Data shows big increase to blood cancer survival rates

1 min read

The proportion of children and young people surviving leukaemia and lymphoma has increased, according to data from the National Cancer Registration and Analysis Service.

The statistics, as reported in a blog by Blood Cancer UK, show that between 1997 and 2001, 79% of children and young people with blood cancer (from birth to 24) survived (as measured by five-year survival). Between 2012 and 2016, that figure had increased to 89%. That means between 2012 and 2016, around 700 children and young people with blood cancer in the UK were saved because treatments had improved since the late 1990s.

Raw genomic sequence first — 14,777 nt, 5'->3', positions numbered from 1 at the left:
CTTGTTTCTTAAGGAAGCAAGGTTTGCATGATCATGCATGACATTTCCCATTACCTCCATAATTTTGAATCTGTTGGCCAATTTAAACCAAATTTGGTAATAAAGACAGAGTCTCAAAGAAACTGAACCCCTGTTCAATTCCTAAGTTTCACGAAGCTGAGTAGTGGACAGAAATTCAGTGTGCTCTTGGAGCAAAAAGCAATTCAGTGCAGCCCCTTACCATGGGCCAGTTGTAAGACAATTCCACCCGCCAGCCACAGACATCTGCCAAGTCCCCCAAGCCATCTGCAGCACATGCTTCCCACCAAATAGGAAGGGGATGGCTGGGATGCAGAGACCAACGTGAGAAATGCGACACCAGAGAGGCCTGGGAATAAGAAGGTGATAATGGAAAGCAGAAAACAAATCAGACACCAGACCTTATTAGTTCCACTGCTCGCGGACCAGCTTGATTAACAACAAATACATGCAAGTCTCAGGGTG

The survival rate for children and young people with lymphoma increased from 87% to 93% during this period. For leukaemia, rates increased from 79% for children aged up to 14 and 56% for 15–24-year-olds, to 88% and 76% respectively.

As a member of the Children and Young People with Cancer Coalition (CYPCC), Brain Tumour Research welcomes this good news and congratulates Blood Cancer UK on the role it has played in funding research to help improve treatments for childhood leukaemia.

Between 2002 and 2020, national funding for research into leukaemia was £522 million compared to £110 million for brain tumours. If we are to improve survival rates for brain tumour patients, the national investment into brain tumour research needs to increase to £35 million a year to be in line with other cancers.

Please help us raise more money by donating and fundraising so we can improve survival rates for those diagnosed with a brain tumour.

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